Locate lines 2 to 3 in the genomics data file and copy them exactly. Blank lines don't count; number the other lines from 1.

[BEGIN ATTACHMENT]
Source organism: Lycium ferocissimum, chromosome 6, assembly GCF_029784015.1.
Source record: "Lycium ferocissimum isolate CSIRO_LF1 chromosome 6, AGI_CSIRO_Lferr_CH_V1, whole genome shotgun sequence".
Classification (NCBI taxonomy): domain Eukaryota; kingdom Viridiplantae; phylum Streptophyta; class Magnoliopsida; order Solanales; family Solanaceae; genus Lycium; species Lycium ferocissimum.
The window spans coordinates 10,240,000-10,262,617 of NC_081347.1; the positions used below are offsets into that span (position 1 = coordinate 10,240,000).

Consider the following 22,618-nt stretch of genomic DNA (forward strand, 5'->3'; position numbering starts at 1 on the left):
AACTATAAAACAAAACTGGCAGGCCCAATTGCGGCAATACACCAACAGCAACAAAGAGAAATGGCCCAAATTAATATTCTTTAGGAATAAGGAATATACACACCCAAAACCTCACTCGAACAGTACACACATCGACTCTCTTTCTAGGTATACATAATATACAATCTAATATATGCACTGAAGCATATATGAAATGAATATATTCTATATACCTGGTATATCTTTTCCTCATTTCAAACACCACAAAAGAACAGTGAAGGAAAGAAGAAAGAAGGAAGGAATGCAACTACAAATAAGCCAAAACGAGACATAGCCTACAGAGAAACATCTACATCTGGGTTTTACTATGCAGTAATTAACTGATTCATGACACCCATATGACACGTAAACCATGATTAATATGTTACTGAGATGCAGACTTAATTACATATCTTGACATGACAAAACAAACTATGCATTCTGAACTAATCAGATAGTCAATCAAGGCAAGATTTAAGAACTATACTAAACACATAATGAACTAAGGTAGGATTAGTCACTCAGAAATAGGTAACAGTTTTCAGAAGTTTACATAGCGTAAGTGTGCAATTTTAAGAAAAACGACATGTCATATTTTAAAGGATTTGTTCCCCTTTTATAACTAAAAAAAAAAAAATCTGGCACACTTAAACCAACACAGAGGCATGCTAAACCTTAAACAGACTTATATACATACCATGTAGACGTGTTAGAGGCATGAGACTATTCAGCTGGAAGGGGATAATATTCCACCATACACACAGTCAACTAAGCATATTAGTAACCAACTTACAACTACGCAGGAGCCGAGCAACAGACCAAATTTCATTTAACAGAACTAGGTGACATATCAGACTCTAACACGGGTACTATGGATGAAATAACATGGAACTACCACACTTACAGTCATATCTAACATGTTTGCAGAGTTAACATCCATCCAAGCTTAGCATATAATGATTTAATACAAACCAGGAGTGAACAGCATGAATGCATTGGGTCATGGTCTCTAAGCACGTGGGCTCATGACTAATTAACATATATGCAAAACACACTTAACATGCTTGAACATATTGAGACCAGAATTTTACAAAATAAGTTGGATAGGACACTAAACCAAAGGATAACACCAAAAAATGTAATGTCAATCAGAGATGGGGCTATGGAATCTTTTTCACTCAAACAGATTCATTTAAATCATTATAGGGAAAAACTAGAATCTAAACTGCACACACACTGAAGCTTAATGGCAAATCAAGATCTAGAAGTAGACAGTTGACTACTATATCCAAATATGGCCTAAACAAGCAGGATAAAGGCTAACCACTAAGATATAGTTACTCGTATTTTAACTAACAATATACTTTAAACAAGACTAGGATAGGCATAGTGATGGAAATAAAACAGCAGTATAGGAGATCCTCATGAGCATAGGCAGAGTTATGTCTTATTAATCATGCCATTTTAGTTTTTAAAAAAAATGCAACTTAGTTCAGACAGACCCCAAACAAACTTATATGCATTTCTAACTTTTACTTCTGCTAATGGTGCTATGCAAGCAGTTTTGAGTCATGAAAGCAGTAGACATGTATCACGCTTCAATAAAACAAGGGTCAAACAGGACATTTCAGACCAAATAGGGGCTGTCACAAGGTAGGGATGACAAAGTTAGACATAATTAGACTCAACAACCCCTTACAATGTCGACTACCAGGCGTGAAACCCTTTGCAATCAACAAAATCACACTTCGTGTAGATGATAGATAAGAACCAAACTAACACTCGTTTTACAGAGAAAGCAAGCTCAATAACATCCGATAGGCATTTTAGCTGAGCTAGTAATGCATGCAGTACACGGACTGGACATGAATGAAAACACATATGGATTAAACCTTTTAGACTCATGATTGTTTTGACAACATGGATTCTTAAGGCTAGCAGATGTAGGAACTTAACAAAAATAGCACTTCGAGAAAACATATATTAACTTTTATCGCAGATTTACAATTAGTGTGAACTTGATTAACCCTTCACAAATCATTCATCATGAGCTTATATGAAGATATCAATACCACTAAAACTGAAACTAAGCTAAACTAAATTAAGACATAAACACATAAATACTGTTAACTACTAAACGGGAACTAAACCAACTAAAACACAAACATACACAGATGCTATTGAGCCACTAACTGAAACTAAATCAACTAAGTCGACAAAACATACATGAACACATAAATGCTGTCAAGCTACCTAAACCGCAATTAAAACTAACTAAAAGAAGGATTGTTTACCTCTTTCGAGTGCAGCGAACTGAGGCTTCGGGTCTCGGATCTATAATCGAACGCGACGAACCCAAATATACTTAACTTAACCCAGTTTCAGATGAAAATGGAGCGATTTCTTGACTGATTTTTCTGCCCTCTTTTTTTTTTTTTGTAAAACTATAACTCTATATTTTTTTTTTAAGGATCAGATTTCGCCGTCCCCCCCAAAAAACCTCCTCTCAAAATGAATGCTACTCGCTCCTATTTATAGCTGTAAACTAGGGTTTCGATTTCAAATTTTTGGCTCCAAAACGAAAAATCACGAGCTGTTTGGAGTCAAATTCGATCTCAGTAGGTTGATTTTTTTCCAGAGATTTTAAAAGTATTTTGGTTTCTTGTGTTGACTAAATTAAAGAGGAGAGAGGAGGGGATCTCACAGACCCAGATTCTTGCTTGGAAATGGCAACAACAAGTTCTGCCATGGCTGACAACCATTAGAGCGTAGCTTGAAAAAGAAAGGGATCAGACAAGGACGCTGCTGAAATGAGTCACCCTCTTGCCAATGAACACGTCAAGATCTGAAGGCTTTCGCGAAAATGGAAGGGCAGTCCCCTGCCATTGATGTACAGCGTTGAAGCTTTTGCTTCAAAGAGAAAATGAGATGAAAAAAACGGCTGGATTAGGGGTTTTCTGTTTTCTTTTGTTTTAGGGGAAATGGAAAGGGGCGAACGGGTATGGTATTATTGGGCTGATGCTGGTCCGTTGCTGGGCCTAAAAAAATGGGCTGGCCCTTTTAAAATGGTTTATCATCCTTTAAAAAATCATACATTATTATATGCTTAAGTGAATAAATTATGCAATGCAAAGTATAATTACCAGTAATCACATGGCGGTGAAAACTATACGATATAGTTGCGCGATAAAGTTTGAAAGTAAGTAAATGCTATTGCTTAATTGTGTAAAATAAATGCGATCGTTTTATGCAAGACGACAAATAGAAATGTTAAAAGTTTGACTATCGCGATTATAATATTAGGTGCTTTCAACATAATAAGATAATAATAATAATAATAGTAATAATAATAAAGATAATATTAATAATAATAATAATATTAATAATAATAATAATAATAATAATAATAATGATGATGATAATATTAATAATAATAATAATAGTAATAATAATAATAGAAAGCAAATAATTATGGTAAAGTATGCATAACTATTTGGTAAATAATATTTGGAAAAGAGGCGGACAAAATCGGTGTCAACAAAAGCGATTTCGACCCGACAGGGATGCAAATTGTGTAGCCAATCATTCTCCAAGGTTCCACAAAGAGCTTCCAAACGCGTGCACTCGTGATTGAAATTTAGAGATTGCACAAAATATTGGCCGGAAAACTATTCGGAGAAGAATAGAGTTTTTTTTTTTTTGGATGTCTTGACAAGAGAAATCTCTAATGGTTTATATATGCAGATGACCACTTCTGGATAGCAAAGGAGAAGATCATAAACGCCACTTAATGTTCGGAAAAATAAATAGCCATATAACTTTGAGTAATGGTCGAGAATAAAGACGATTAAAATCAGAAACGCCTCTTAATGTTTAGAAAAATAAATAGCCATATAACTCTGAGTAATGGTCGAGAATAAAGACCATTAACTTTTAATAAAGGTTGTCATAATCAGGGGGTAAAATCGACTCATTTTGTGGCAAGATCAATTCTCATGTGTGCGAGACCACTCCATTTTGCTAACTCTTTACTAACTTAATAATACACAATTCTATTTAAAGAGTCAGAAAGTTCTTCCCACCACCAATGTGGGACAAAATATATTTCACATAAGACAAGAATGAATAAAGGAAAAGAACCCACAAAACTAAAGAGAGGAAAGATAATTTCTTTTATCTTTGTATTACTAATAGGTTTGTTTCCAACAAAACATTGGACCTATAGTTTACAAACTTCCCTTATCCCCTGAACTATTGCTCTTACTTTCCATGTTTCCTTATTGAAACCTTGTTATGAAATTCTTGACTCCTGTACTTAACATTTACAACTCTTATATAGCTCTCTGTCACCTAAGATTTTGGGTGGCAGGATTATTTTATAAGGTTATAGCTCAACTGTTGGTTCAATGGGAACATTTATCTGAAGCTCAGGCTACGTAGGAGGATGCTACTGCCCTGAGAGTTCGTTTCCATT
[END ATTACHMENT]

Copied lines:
Source record: "Lycium ferocissimum isolate CSIRO_LF1 chromosome 6, AGI_CSIRO_Lferr_CH_V1, whole genome shotgun sequence".
Classification (NCBI taxonomy): domain Eukaryota; kingdom Viridiplantae; phylum Streptophyta; class Magnoliopsida; order Solanales; family Solanaceae; genus Lycium; species Lycium ferocissimum.